The Defense Department today announced it would transfer $150 million in weapons to Ukraine that will need to be replenished by U.S. defense contractors, highlighting the positive impact the move will have on American jobs as some in Congress, especially the GOP-led House, remain opposed to further spending that would aid Kyiv.
“Security assistance for Ukraine is a smart investment in our national security,” DOD said in a press release. “It helps to prevent a larger conflict in the region and deter potential aggression elsewhere, while strengthening our defense industrial base and creating highly skilled jobs for the American people.”
The package includes:
• Additional munitions for National Advanced Surface-to-Air Missile Systems (NASAMS);
• AIM-9M missiles for air defense;
• Stinger anti-aircraft missiles;
• Additional ammunition for High Mobility Artillery Rocket Systems (HIMARS);
• 155mm and 105mm artillery rounds;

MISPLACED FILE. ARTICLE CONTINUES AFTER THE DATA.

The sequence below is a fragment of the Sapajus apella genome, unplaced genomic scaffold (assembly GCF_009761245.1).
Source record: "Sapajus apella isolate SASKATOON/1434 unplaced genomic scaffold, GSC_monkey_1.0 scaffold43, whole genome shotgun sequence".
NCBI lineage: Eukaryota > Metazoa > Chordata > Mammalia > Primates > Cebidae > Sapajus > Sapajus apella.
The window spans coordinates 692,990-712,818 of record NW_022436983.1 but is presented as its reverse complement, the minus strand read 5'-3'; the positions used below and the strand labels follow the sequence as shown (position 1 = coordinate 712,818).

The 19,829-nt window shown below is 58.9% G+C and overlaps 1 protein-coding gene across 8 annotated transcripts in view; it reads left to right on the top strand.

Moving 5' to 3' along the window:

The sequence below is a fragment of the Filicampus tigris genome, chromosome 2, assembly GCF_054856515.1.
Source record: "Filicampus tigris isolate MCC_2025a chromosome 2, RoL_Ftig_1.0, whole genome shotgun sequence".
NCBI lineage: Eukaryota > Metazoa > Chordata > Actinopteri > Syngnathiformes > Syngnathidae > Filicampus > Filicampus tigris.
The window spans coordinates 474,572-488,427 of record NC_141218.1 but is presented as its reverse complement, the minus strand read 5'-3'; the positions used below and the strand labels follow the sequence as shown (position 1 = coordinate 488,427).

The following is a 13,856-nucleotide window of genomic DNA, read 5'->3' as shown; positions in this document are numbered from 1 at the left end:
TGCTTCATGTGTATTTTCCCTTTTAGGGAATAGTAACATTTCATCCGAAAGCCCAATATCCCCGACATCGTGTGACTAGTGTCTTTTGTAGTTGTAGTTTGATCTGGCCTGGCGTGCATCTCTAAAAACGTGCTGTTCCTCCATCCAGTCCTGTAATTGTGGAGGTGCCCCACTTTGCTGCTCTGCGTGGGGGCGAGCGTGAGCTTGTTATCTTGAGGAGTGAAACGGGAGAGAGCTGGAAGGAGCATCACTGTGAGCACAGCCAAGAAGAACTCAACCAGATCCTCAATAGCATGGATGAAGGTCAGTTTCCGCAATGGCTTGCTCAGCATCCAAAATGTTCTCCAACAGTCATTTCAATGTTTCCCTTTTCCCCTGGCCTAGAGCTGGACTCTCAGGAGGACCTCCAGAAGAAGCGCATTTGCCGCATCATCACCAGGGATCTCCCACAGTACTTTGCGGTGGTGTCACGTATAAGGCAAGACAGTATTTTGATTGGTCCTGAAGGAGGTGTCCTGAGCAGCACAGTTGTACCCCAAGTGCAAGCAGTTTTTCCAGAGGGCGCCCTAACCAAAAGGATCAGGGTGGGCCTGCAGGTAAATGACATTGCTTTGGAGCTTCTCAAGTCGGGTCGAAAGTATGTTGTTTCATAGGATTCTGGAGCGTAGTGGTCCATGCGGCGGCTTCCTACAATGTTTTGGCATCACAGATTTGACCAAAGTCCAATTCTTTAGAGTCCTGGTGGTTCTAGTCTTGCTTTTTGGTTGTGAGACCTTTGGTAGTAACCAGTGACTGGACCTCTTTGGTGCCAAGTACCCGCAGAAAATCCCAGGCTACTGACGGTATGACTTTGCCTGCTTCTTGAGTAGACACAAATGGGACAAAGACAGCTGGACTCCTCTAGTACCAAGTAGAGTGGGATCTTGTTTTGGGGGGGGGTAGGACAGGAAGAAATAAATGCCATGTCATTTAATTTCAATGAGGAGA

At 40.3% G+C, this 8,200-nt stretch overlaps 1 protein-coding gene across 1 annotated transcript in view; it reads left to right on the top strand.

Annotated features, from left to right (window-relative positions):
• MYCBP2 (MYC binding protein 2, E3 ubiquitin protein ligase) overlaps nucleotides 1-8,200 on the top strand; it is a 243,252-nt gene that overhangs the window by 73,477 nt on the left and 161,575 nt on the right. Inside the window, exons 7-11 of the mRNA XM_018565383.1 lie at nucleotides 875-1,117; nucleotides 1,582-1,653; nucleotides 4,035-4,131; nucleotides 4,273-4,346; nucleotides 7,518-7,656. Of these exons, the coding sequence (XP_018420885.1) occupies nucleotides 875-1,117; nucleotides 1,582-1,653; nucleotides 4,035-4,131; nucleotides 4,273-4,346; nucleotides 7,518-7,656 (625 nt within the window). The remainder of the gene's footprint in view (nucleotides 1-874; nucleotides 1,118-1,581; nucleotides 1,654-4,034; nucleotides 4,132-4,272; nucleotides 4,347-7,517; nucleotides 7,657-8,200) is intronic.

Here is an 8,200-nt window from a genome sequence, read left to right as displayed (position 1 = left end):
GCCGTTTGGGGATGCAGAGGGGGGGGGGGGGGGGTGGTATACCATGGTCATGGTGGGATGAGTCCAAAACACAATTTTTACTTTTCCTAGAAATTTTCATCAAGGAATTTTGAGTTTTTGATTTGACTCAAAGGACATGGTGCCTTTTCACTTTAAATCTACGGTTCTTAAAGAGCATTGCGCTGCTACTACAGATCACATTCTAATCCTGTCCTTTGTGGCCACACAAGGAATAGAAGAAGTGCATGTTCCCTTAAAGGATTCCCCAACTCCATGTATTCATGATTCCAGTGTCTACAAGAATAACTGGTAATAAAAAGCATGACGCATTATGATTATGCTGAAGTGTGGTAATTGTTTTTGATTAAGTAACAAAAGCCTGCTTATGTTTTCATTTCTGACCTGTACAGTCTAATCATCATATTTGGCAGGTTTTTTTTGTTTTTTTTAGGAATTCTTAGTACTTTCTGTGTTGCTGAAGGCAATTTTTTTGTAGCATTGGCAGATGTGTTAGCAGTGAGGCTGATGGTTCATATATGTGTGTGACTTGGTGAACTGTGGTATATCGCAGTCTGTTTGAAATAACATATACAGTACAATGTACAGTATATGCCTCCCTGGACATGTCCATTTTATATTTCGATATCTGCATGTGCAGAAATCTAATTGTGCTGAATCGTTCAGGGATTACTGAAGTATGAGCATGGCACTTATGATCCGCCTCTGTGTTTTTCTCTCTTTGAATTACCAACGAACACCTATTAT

• Tube-Launched, Optically-Tracked, Wire-Guided (TOW) missiles;
• Javelin anti-armor systems;
• More than 2 million rounds of small arms ammunition;
• Night vision devices;
• Demolition munitions for obstacle clearing;
• Cold weather gear; and
• Spare parts, maintenance, and other ancillary equipment.
The transfer is being implemented via presidential “drawdown” authority, the 49th such action for Ukraine since August 2021.
“This package utilizes assistance previously authorized for Ukraine during prior fiscal years under Presidential Drawdown Authority (PDA) that remained after the PDA revaluation process concluded in June,” DOD said.
Meanwhile, the Pentagon says it is running low on funds to aid Ukraine and President Biden has requested $61.4 billion in security and humanitarian assistance for Kyiv in his $106 billion emergency supplemental spending request.
Despite broad bipartisan support for Ukraine, it is unclear how Congress will respond in terms of aid as the House GOP recently elected Rep. Mike Johnson (R-LA) as speaker. He voted against a measure in September that would have given $300 million in security assistance to Ukraine and in February posted on X that American taxpayers “deserve to know if the Ukrainian government is being entirely forthcoming and transparent about the use of this massive sum of taxpayer resources.”
DOD, meanwhile, said the new security assistance package is a “another visible signal of the United States’ continued commitment to supporting the Ukrainian people in the face of Russian aggression.”